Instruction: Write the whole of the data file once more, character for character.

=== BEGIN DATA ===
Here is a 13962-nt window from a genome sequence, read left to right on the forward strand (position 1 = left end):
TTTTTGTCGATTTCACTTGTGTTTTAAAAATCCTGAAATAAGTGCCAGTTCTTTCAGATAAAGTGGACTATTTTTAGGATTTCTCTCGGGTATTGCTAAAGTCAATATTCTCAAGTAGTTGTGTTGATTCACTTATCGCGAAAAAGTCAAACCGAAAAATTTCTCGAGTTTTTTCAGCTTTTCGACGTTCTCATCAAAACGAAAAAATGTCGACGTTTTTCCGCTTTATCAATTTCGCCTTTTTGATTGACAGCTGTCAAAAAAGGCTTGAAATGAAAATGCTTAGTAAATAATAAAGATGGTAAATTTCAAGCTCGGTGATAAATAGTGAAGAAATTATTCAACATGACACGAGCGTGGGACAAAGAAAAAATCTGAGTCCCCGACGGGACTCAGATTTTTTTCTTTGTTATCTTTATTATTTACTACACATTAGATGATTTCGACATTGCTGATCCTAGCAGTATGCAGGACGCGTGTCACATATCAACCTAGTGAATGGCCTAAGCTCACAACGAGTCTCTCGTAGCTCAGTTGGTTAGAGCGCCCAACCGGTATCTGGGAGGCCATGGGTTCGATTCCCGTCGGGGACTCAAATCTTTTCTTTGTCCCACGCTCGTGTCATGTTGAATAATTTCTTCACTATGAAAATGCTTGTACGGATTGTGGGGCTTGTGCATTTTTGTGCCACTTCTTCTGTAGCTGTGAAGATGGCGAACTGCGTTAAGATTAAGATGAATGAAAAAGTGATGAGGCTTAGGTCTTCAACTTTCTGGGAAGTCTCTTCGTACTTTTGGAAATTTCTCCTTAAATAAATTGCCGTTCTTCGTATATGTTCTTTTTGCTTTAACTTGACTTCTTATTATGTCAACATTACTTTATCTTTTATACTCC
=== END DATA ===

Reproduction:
Here is a 13962-nt window from a genome sequence, read left to right on the forward strand (position 1 = left end):
TTTTTGTCGATTTCACTTGTGTTTTAAAAATCCTGAAATAAGTGCCAGTTCTTTCAGATAAAGTGGACTATTTTTAGGATTTCTCTCGGGTATTGCTAAAGTCAATATTCTCAAGTAGTTGTGTTGATTCACTTATCGCGAAAAAGTCAAACCGAAAAATTTCTCGAGTTTTTTCAGCTTTTCGACGTTCTCATCAAAACGAAAAAATGTCGACGTTTTTCCGCTTTATCAATTTCGCCTTTTTGATTGACAGCTGTCAAAAAAGGCTTGAAATGAAAATGCTTAGTAAATAATAAAGATGGTAAATTTCAAGCTCGGTGATAAATAGTGAAGAAATTATTCAACATGACACGAGCGTGGGACAAAGAAAAAATCTGAGTCCCCGACGGGACTCAGATTTTTTTCTTTGTTATCTTTATTATTTACTACACATTAGATGATTTCGACATTGCTGATCCTAGCAGTATGCAGGACGCGTGTCACATATCAACCTAGTGAATGGCCTAAGCTCACAACGAGTCTCTCGTAGCTCAGTTGGTTAGAGCGCCCAACCGGTATCTGGGAGGCCATGGGTTCGATTCCCGTCGGGGACTCAAATCTTTTCTTTGTCCCACGCTCGTGTCATGTTGAATAATTTCTTCACTATGAAAATGCTTGTACGGATTGTGGGGCTTGTGCATTTTTGTGCCACTTCTTCTGTAGCTGTGAAGATGGCGAACTGCGTTAAGATTAAGATGAATGAAAAAGTGATGAGGCTTAGGTCTTCAACTTTCTGGGAAGTCTCTTCGTACTTTTGGAAATTTCTCCTTAAATAAATTGCCGTTCTTCGTATATGTTCTTTTTGCTTTAACTTGACTTCTTATTATGTCAACATTACTTTATCTTTTATACTCC